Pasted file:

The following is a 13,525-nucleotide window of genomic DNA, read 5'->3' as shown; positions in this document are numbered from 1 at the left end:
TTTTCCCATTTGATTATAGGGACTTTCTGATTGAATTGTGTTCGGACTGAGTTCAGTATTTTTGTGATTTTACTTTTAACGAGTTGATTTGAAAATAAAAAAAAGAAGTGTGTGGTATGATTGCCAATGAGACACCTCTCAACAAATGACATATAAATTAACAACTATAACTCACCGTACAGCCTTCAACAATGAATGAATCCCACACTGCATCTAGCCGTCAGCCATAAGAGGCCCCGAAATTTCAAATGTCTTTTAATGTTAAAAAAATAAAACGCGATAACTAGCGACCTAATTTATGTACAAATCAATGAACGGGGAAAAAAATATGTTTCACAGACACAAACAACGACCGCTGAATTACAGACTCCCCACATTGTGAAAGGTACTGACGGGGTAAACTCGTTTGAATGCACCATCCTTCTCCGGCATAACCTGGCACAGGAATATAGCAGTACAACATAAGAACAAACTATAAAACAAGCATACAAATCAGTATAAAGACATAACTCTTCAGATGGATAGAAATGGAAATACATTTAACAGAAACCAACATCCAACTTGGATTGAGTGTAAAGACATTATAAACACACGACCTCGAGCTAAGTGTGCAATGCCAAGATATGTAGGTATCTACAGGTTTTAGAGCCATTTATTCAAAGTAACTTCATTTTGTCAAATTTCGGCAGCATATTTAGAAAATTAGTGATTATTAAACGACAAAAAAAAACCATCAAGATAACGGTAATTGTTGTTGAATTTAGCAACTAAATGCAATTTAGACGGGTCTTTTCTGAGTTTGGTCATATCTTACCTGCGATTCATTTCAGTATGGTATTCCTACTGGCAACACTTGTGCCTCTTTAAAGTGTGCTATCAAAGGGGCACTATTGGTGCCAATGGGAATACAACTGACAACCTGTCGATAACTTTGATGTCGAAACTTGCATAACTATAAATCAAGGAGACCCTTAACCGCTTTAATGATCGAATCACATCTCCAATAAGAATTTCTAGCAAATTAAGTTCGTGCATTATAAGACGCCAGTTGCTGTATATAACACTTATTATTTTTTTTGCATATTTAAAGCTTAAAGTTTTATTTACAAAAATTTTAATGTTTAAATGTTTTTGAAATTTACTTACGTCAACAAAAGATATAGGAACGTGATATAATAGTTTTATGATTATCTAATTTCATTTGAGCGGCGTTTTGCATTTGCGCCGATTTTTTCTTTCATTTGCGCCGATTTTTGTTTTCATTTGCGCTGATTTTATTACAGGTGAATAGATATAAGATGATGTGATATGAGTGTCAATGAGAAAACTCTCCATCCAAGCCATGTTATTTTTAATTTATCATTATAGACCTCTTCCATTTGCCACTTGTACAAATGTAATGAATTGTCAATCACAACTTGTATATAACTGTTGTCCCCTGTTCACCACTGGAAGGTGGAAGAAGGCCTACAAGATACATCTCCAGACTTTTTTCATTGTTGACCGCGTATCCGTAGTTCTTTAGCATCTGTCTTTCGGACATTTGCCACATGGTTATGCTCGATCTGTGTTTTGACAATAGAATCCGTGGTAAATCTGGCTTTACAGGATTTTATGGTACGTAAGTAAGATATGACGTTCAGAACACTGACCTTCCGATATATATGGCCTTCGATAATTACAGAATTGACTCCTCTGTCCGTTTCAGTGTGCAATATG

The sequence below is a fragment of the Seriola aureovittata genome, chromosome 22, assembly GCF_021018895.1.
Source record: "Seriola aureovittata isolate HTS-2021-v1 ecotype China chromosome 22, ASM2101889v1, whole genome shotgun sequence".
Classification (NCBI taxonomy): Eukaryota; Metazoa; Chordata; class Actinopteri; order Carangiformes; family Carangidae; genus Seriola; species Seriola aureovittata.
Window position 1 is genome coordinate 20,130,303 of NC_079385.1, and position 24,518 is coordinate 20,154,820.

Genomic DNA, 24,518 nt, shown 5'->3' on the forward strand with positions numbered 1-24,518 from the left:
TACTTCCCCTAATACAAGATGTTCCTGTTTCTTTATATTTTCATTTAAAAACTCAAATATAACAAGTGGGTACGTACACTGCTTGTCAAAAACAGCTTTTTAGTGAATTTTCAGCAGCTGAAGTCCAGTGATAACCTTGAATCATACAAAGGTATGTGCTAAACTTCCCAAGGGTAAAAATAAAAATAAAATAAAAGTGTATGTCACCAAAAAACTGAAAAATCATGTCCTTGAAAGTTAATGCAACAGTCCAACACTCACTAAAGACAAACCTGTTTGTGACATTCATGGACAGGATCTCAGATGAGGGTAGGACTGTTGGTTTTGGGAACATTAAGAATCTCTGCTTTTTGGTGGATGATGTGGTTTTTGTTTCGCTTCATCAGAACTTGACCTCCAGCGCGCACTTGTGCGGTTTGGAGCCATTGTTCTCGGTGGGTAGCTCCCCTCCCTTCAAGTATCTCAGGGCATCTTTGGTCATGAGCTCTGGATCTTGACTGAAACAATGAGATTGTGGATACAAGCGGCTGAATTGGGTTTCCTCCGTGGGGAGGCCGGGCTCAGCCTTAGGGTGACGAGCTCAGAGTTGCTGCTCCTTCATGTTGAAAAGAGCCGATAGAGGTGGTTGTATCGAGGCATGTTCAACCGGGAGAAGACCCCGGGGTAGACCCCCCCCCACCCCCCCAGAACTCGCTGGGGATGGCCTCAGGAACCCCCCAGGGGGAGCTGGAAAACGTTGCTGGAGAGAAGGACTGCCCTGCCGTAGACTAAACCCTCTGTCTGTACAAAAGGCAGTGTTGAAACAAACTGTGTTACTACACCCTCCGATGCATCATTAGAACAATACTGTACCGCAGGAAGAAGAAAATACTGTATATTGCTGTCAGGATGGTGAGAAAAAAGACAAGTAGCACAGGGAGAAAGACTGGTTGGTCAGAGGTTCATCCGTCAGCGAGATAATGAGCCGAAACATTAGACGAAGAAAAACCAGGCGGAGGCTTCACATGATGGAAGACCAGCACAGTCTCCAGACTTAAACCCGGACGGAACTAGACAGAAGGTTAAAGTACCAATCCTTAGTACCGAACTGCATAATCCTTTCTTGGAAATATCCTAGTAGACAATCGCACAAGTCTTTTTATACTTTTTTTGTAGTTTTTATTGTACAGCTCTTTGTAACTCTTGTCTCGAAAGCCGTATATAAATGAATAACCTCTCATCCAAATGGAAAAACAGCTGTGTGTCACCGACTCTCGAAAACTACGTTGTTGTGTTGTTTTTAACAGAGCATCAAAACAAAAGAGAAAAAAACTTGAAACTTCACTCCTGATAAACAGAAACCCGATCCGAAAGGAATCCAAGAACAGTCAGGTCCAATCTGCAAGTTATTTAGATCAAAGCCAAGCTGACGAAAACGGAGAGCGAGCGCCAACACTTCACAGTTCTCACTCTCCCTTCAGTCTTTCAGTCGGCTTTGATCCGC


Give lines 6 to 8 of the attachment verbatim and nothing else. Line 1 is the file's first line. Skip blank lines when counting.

Window position 1 is genome coordinate 20,130,303 of NC_079385.1, and position 24,518 is coordinate 20,154,820.

Genomic DNA, 24,518 nt, shown 5'->3' on the forward strand with positions numbered 1-24,518 from the left:
TACTTCCCCTAATACAAGATGTTCCTGTTTCTTTATATTTTCATTTAAAAACTCAAATATAACAAGTGGGTACGTACACTGCTTGTCAAAAACAGCTTTTTAGTGAATTTTCAGCAGCTGAAGTCCAGTGATAACCTTGAATCATACAAAGGTATGTGCTAAACTTCCCAAGGGTAAAAATAAAAATAAAATAAAAGTGTATGTCACCAAAAAACTGAAAAATCATGTCCTTGAAAGTTAATGCAACAGTCCAACACTCACTAAAGACAAACCTGTTTGTGACATTCATGGACAGGATCTCAGATGAGGGTAGGACTGTTGGTTTTGGGAACATTAAGAATCTCTGCTTTTTGGTGGATGATGTGGTTTTTGTTTCGCTTCATCAGAACTTGACCTCCAGCGCGCACTTGTGCGGTTTGGAGCCATTGTTCTCGGTGGGTAGCTCCCCTCCCTTCAAGTATCTCAGGGCATCTTTGGTCATGAGCTCTGGATCTTGACTGAAACAATGAGATTGTGGATACAAGCGGCTGAATTGGGTTTCCTCCGTGGGGAGGCCGGGCTCAGCCTTAGGGTGACGAGCTCAGAGTTGCTGCTCCTTCATGTTGAAAAGAGCCGATAGAGGTGGTTGTATCGAGGCATGTTCAACCGGGAGAAGACCCCGGGGTAGACCCCCCCCCACCCCCCCAGAACTCGCTGGGGATGGCCTCAGGAACCCCCCAGGGGGAGCTGGAAAACGTTGCTGGAGAGAAGGACTGCCCTGCCGTAGACTAAACCCTCTGTCTGTACAAAAGGCAGTGTTGAAACAAACTGTGTTACTACACCCTCCGATGCATCATTAGAACAATACTGTACCGCAGGAAGAAGAAAATACTGTATATTGCTGTCAGGATGGTGAGAAAAAAGACAAGTAGCACAGGGAGAAAGACTGGTTGGTCAGAGGTTCATCCGTCAGCGAGATAATGAGCCGAAACATTAGACGAAGAAAAACCAGGCGGAGGCTTCACATGATGGAAGACCAGCACAGTCTCCAGACTTAAACCCGGACGGAACTAGACAGAAGGTTAAAGTACCAATCCTTAGTACCGAACTGCATAATCCTTTCTTGGAAATATCCTAGTAGACAATCGCACAAGTCTTTTTATACTTTTTTTGTAGTTTTTATTGTACAGCTCTTTGTAACTCTTGTCTCGAAAGCCGTATATAAATGAATAACCTCTCATCCAAATGGAAAAACAGCTGTGTGTCACCGACTCTCGAAAACTACGTTGTTGTGTTGTTTTTAACAGAGCATCAAAACAAAAGAGAAAAAAACTTGAAACTTCACTCCTGATAAACAGAAACCCGATCCGAAAGGAATCCAAGAACAGTCAGGTCCAATCTGCAAGTTATTTAGATCAAAGCCAAGCTGACGAAAACGGAGAGCGAGCGCCAACACTTCACAGTTCTCACTCTCCCTTCAGTCTTTCAGTCGGCTTTGATCCGC